Issue 3 : ED Relations with the Rest of the Hospital

From Emergency Room of the Future
Jump to: navigation, search

The Problem:


Patient flow between the ED, Radiology, Labs, Inpatient units, and being discharged is not always a smooth, integrated process.


  • Bulk of waiting does not occur in the waiting room, but in the back end
  • Look at input, throughput, and output
  • Quality of communication between ED nurses and techs in other departments can help or hinder patient flow
  • ED overcrowding and effectiveness are determined by internal factors and external pressures. Measuring patient flow can help to detect what these factors are. (Miro 2003)
  • When trying to improve ED operations, one must also look at how the Inpatient Units (IU) are being utilized. Focusing on the IU may have the greater impact. (Kolb 2007)

Measurable Metrics

  • Turn-around time, hours:minutes
  • Length of stay, days
  • Physical distance from ED rooms to other parts of hospital, feet
  • ED bed to initial contact with ED physician, minutes
  • X-Ray Turnaround time (from order to report receipt in ED), minutes
  • Lab Turnaround time (from order to results received in ED), minutes
  • Admission Turnaround time (from admission order written to patient transferred to floor), minutes

1. Miró Ó, Sánchez, M, Espinosa G, et al. Analysis of patient flow in the emergency department and the effect of an extensive reorganisation. Emerg Med J 2003;20:143–8. link
2. Kolb, E. M., Lee, T., and Peck, J. 2007. Effect of coupling between emergency department and inpatient unit on the overcrowding in emergency department. In Proceedings of the 39th Conference on Winter Simulation: 40 Years! the Best Is Yet To Come (Washington D.C., December 09 - 12, 2007). Winter Simulation Conference. IEEE Press, Piscataway, NJ,
3. Blasak, R. E., Starks, D. W., Armel, W. S., and Hayduk, M. C. 2003. Healthcare process analysis: the use of simulation to evaluate hospital operations between the emergency department and a medical telemetry unit. In Proceedings of the 35th Conference on Winter Simulation: Driving innovation (New Orleans, Louisiana, December 07 - 10, 2003). Winter Simulation Conference. Winter Simulation Conference, 1887-1893. link
4. Ruohonen, T., Neittaanmäki, P., and Teittinen, J. 2006. Simulation model for improving the operation of the emergency department of special health care. In Proceedings of the 38th Conference on Winter Simulation (Monterey, California, December 03 - 06, 2006). L. F. Perrone, B. G. Lawson, J. Liu, and F. P. Wieland, Eds. Winter Simulation Conference. Winter Simulation Conference, 453-458. link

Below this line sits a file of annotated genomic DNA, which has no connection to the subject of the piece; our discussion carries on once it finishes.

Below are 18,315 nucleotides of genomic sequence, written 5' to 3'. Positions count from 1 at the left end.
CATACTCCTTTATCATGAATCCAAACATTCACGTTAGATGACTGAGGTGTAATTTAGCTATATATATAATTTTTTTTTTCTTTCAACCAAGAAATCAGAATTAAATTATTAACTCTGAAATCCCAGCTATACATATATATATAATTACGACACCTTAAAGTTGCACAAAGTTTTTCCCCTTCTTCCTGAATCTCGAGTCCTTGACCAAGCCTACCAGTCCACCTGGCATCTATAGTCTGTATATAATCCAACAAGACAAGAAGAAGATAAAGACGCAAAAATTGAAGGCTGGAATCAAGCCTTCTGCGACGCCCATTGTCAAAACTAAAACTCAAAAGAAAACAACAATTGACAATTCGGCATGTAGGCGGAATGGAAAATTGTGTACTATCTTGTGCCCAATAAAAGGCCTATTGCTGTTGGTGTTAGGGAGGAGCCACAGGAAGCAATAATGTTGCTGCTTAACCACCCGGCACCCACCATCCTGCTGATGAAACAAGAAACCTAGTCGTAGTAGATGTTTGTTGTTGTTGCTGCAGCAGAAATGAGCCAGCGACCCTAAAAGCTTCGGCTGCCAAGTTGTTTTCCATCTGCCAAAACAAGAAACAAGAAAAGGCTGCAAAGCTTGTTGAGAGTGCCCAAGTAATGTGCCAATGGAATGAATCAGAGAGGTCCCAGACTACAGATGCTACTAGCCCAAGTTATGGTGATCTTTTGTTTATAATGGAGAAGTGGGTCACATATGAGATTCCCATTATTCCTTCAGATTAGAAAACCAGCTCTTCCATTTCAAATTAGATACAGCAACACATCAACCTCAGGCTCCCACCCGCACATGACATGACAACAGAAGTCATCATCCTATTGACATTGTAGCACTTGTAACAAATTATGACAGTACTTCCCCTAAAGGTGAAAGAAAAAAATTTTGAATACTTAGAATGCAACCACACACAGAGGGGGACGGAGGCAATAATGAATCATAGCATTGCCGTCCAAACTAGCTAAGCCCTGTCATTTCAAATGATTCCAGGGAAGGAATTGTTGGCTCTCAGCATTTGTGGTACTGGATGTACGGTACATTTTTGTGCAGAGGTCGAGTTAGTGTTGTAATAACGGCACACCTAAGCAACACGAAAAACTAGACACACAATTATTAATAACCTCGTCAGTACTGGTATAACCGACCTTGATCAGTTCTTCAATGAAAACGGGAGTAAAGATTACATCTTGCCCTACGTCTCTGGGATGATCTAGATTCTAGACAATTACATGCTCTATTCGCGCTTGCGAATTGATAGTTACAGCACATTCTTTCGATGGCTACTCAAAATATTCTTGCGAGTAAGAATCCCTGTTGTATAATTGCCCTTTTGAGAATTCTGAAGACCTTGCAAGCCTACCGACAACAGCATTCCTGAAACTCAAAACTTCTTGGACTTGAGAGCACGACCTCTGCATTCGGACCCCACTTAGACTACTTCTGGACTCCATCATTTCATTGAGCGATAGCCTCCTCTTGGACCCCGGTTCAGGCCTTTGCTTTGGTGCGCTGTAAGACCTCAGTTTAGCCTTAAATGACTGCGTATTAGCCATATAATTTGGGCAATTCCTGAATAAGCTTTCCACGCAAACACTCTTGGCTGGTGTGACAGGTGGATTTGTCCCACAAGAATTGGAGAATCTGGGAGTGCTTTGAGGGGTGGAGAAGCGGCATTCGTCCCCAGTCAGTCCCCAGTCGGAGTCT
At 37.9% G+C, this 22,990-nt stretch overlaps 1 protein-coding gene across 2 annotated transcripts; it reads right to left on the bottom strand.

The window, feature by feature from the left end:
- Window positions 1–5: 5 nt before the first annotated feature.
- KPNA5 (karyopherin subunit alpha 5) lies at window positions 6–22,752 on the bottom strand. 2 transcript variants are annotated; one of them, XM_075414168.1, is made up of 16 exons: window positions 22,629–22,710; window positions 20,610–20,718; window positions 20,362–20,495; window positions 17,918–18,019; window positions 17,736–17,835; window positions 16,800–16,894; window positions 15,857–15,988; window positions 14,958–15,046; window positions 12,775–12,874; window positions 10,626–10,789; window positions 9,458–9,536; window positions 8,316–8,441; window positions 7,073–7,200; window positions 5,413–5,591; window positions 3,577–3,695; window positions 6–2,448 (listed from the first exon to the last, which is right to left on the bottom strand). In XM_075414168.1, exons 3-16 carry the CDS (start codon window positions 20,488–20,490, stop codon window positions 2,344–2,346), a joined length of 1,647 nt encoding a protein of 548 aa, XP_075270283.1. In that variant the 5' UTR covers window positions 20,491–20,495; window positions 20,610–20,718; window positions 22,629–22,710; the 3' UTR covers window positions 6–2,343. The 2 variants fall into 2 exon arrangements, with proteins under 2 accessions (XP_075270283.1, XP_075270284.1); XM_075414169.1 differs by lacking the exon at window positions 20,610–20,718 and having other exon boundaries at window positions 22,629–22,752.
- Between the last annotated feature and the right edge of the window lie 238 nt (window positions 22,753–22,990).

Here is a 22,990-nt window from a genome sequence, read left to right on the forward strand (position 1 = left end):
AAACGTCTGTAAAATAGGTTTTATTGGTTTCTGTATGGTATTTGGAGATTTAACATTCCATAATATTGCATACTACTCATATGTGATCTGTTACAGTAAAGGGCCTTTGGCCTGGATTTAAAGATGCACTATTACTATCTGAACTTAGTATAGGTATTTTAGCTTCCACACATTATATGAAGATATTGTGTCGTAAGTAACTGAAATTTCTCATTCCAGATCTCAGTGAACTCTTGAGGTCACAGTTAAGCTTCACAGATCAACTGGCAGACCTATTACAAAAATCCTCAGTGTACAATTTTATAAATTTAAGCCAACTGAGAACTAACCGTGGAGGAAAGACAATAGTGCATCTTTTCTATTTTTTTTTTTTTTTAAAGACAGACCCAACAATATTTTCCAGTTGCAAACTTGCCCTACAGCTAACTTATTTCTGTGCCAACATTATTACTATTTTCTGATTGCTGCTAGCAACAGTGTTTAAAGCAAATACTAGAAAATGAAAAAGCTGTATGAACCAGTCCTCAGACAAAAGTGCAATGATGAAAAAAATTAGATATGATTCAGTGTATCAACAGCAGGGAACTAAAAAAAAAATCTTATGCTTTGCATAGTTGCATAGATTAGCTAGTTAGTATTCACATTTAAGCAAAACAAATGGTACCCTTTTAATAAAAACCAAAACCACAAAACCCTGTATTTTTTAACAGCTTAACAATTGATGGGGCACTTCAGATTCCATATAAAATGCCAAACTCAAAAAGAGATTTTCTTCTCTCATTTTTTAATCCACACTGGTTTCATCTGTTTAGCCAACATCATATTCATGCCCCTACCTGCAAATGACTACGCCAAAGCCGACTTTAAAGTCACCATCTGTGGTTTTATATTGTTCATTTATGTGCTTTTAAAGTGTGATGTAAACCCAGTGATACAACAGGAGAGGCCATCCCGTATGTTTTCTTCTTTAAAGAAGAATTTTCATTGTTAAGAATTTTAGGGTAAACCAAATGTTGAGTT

comment from Marvina (added by Ellen here)

On Issue #3, the metrics you may want to look at are:

1.ED bed to Initial contact with ED physician, minutes

2. X-Ray Turnaround time which would be from order to report receipt in ED., minutes

3. Lab Turnaround time which would be order to results received in ED

4. Admission Turnaround time from admission order written to patient transferred to floor, minutes

COMMENT: Ackerman "Patient flow between the ED, Radiology, Labs, Inpatient units, and being discharged is not always a smooth, integrated process." Why is that a problem? This is equivalent to saying it is hard to shift smoothly from first to second gear. That isn't really a problem if you only want to go 10 miles per hour. From your proposed measures I assume the problem is that patient flow to other units (including lab and radiology) is not a smooth process these delays result in extended waiting times and poor ED throughput. If you think patients not getting to radiology efficently is the cause of extended stays then measure what is actually happening - time from order for x-ray to imaging completed. Unused time on the x-ray or CT scanner, times when patient is waiting and imaging modality is available. One of the postualted delays of getting admitted patients to the floor is "the floor nurse won't take report" - this is measurable. You can look at when the bed is requested and the floor unit/bed is assigned. Then look for time for first attempt to contact the floor nurse, time when the "report" has been completed and time of arrival of patient to the inpatient unit. I worked in one hospital where they documented the problem and eventually we had the ED nurses take the patient's to the floor as soon as the bed was assigned - terrible because the ED nurses would leave the ED for 20 minutes but great because the floor nurses could not hang up, run away, or otherwise hide when our nurse arrived on unit with a patient and our nurses liked it because they spent 20 minutes off unit instead of 30-45 minutes on the phone trying to get someone to pick up AND take report. Another "relation" issue is the content of communications and mode of communication. Phone calls onl;y are a good way to ensure incomplete information transmission.

Comment: Williams Patient flow is such a large issue. I would recommend selecting a department, i.e. Patient flow between ED and Medical Imaging.